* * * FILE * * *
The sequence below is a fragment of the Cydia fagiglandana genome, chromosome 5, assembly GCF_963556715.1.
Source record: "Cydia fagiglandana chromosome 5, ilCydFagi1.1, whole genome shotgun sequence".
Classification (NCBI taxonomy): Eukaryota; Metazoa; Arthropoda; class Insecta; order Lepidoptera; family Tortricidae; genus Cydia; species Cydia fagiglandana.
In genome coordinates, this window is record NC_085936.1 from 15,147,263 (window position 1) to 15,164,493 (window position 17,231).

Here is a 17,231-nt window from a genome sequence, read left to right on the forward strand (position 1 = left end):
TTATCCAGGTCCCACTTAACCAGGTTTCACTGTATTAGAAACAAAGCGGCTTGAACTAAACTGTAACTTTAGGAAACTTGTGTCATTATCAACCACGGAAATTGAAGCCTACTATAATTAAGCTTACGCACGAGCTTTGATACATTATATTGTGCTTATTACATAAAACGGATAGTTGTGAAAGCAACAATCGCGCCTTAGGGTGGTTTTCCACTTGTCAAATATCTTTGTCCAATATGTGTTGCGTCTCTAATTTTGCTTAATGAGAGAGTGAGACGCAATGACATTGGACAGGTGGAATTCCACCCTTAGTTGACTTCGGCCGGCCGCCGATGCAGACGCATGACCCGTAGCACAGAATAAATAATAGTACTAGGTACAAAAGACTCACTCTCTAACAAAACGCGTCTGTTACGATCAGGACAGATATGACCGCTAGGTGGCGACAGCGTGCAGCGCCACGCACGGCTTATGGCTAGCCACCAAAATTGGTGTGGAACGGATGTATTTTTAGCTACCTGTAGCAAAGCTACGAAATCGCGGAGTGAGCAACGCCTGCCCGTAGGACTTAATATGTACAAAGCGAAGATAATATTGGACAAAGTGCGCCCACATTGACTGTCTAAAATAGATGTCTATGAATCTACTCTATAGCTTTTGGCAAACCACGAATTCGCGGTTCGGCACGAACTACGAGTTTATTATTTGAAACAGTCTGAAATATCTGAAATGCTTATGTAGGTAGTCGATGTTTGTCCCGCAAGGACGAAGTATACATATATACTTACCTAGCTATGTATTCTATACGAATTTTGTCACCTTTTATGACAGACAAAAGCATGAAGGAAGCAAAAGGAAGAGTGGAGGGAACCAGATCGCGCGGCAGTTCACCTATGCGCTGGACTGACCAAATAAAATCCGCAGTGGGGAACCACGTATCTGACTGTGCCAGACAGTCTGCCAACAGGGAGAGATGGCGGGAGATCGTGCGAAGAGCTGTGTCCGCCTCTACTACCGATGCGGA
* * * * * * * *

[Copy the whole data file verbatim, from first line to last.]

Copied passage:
The sequence below is a fragment of the Cydia fagiglandana genome, chromosome 5, assembly GCF_963556715.1.
Source record: "Cydia fagiglandana chromosome 5, ilCydFagi1.1, whole genome shotgun sequence".
Classification (NCBI taxonomy): Eukaryota; Metazoa; Arthropoda; class Insecta; order Lepidoptera; family Tortricidae; genus Cydia; species Cydia fagiglandana.
In genome coordinates, this window is record NC_085936.1 from 15,147,263 (window position 1) to 15,164,493 (window position 17,231).

Here is a 17,231-nt window from a genome sequence, read left to right on the forward strand (position 1 = left end):
TTATCCAGGTCCCACTTAACCAGGTTTCACTGTATTAGAAACAAAGCGGCTTGAACTAAACTGTAACTTTAGGAAACTTGTGTCATTATCAACCACGGAAATTGAAGCCTACTATAATTAAGCTTACGCACGAGCTTTGATACATTATATTGTGCTTATTACATAAAACGGATAGTTGTGAAAGCAACAATCGCGCCTTAGGGTGGTTTTCCACTTGTCAAATATCTTTGTCCAATATGTGTTGCGTCTCTAATTTTGCTTAATGAGAGAGTGAGACGCAATGACATTGGACAGGTGGAATTCCACCCTTAGTTGACTTCGGCCGGCCGCCGATGCAGACGCATGACCCGTAGCACAGAATAAATAATAGTACTAGGTACAAAAGACTCACTCTCTAACAAAACGCGTCTGTTACGATCAGGACAGATATGACCGCTAGGTGGCGACAGCGTGCAGCGCCACGCACGGCTTATGGCTAGCCACCAAAATTGGTGTGGAACGGATGTATTTTTAGCTACCTGTAGCAAAGCTACGAAATCGCGGAGTGAGCAACGCCTGCCCGTAGGACTTAATATGTACAAAGCGAAGATAATATTGGACAAAGTGCGCCCACATTGACTGTCTAAAATAGATGTCTATGAATCTACTCTATAGCTTTTGGCAAACCACGAATTCGCGGTTCGGCACGAACTACGAGTTTATTATTTGAAACAGTCTGAAATATCTGAAATGCTTATGTAGGTAGTCGATGTTTGTCCCGCAAGGACGAAGTATACATATATACTTACCTAGCTATGTATTCTATACGAATTTTGTCACCTTTTATGACAGACAAAAGCATGAAGGAAGCAAAAGGAAGAGTGGAGGGAACCAGATCGCGCGGCAGTTCACCTATGCGCTGGACTGACCAAATAAAATCCGCAGTGGGGAACCACGTATCTGACTGTGCCAGACAGTCTGCCAACAGGGAGAGATGGCGGGAGATCGTGCGAAGAGCTGTGTCCGCCTCTACTACCGATGCGGA